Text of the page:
To Exchange or Not: Zoo's Tiger Dilemma

Nandankanan Zoo is in a spot of bother due to a flood of requests for tigers in animal exchange programmes

Published: 16th November 2015 05:32 AM  |   Last Updated: 16th November 2015 05:32 AM   |  A+A-

BHUBANESWAR:The Nandankanan Zoological Park, known for its stock of tigers, is in a spot of bother as it is being flooded with requests for the large cats in animal exchange programmes. With its tiger population already in a precarious state, the Zoo is pinning hopes on resumption of planned breeding of the carnivores.

With just 24 tigers in its possession, Nandankanan Zoo is currently undecided over an exchange programme with West Bengal which has sought two pairs of the large cats for one giraffe.

The West Bengal Government is setting up a tiger safari in its Siliguri Zoo for which it has asked for two pairs of tigers in exchange for a giraffe. This deal, if it goes ahead, will put pressure on the tiger stock of Nandankanan Zoo.

Currently, the Zoo has 16 normal coloured (Royal Bengal Tigers) and eight white tigers. While it cannot part with the white tigers, the population of RBTs is such that sending out four could affect its own stock. Apart from exhibits, the Zoo has a tiger safari to run.

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However, what is significant is the profile of the tiger population of Nandankanan. Of the 24 tigers, three pairs are in the breeding age while five cats are still cubs. Three tigers are already old and taken off exhibits. It is in this context that exchanging two pairs of tigers for the giraffe assumes significance. Siliguri Zoo apart, Patna Zoo too has evinced interest for a tigress.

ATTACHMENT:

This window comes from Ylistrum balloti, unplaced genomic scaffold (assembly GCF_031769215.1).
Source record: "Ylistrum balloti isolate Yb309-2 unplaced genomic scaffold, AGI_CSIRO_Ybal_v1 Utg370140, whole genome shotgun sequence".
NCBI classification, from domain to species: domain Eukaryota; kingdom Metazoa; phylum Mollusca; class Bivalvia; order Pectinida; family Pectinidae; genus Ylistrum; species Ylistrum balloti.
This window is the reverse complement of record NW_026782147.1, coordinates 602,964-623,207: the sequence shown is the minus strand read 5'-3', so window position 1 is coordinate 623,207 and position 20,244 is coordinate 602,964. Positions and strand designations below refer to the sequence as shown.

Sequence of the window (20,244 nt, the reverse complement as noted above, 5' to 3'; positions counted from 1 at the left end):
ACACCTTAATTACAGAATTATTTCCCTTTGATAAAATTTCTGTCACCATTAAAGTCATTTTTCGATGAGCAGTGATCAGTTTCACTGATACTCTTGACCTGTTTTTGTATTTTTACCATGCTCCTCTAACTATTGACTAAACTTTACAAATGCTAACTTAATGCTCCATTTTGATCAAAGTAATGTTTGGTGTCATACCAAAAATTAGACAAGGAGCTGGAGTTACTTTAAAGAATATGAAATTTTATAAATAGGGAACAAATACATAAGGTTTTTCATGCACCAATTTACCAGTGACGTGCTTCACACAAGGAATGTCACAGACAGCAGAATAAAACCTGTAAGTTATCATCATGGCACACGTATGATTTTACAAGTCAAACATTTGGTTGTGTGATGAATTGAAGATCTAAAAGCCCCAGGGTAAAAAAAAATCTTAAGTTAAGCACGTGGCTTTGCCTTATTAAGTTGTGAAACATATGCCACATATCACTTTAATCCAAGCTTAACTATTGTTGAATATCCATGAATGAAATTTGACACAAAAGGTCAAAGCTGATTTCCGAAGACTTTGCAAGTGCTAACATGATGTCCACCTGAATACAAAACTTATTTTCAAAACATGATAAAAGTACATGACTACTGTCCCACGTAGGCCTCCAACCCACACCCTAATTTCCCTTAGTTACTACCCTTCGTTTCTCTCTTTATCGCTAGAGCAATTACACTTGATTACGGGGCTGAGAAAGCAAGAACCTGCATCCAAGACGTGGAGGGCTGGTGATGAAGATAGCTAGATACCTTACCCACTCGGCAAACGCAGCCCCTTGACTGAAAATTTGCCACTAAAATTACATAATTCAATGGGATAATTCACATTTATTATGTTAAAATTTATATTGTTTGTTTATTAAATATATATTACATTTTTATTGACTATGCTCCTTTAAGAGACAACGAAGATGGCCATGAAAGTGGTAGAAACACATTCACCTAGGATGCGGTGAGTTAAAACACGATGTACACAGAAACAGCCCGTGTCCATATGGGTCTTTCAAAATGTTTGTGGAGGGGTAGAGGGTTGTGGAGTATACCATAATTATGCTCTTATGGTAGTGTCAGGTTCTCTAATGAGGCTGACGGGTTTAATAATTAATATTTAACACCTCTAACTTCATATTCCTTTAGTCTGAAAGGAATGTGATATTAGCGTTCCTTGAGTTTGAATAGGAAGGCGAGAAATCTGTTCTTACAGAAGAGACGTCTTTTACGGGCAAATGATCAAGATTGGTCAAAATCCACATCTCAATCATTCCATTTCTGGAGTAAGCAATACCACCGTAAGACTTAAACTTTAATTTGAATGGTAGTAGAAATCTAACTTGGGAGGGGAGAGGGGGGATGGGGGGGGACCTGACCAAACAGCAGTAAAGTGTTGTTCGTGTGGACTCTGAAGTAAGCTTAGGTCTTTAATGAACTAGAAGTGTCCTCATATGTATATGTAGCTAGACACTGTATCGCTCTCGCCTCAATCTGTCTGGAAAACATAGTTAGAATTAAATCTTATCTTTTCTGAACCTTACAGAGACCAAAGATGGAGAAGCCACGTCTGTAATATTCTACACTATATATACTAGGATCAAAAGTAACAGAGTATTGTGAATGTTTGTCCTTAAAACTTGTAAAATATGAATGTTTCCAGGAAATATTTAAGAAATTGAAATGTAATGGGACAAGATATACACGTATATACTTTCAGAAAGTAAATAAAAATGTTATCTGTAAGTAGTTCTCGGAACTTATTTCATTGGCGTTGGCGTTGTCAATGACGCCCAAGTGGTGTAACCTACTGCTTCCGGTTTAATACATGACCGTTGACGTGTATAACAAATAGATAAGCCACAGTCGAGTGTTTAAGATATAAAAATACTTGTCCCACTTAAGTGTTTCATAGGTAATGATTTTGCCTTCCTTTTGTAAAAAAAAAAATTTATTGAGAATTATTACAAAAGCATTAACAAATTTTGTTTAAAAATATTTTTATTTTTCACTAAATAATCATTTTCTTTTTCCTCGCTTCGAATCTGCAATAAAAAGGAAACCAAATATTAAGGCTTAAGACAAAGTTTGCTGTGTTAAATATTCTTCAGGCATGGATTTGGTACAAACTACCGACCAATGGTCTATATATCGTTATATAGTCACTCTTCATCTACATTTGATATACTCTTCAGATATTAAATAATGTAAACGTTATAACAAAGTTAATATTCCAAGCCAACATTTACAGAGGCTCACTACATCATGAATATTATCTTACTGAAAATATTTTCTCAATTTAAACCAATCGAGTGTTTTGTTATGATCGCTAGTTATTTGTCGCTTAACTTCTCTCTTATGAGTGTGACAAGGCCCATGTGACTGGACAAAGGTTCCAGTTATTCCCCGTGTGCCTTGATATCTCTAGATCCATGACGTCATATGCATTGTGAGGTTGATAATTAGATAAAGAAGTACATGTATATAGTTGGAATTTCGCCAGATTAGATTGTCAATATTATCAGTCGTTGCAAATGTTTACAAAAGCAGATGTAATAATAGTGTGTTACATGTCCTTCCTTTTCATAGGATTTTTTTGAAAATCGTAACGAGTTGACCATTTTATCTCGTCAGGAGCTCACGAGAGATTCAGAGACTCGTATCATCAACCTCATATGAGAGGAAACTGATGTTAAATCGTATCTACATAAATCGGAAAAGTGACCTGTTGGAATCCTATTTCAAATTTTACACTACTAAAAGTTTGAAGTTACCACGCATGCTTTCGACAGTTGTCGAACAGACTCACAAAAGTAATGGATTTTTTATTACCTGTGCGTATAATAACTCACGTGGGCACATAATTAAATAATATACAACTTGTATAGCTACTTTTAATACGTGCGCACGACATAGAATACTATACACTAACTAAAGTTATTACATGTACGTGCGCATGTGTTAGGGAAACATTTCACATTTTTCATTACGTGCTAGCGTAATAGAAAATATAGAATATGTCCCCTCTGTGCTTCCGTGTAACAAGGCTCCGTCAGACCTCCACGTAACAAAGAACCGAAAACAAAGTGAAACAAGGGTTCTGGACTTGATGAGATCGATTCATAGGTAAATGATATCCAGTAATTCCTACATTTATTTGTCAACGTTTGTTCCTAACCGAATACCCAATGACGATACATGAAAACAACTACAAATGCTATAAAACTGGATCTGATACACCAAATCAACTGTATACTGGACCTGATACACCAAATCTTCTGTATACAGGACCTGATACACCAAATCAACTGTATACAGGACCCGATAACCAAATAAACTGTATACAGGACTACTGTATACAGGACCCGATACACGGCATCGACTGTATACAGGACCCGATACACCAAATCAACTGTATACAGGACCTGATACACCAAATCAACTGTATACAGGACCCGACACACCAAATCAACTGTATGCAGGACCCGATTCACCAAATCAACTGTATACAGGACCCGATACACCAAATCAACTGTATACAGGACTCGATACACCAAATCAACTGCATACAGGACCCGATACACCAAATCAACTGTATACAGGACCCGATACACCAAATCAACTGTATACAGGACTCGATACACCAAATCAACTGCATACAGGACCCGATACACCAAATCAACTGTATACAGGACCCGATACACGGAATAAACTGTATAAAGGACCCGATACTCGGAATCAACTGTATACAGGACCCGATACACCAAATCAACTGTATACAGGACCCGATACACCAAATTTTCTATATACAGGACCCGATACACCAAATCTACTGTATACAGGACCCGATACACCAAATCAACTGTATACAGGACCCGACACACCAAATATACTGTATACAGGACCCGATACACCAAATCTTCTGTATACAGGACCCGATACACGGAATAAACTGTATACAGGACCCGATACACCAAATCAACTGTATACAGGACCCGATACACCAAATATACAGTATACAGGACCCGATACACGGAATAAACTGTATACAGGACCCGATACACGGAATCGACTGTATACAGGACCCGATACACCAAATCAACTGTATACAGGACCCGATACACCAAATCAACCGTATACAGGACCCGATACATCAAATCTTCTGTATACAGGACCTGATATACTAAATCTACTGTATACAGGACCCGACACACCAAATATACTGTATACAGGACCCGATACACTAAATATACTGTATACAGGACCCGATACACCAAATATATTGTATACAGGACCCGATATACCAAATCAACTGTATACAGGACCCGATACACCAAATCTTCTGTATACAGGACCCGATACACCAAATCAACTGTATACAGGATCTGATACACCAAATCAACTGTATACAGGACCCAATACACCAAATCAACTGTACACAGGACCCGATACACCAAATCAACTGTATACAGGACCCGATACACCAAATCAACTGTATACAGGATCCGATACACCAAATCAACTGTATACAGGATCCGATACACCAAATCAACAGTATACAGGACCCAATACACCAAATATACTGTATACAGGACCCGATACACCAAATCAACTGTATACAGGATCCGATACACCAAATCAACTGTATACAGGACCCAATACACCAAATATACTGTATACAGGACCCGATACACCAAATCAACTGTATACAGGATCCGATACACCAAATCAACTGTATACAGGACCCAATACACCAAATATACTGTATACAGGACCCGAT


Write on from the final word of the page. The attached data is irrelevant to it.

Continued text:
Since Nandankanan has the highest number of tigers among the zoos in the country, most animal parks have been insisting on one or two during exchange programmes. But the existing profile of tiger population is such that it can ill-afford such deals without augmenting the population through planned breeding.

“We are looking to resume planned breeding after a span of three years. We will look at the right pair of tigers and then go ahead with it so as to minimise inbreeding,” said a senior officer of the Zoo.

Incidentally, the last successful breeding between a pair - Sneha and Manish - had led to five offsprings, three of which were melanistic.

However, the planned breeding could also face some challenge since the zoo authorities are keen to pair Nandan, the wild tiger, with a wild tigress though they are unsure how the male cat may behave. Sara, which had successfully mated with Rishi in the past, is wild caught but it has suffered injuries after being attacked by another tigress Megha. Pairing of Sara and Nanda, both having wild genes, is an idea the zoo authorities are toying with but reluctant to execute.


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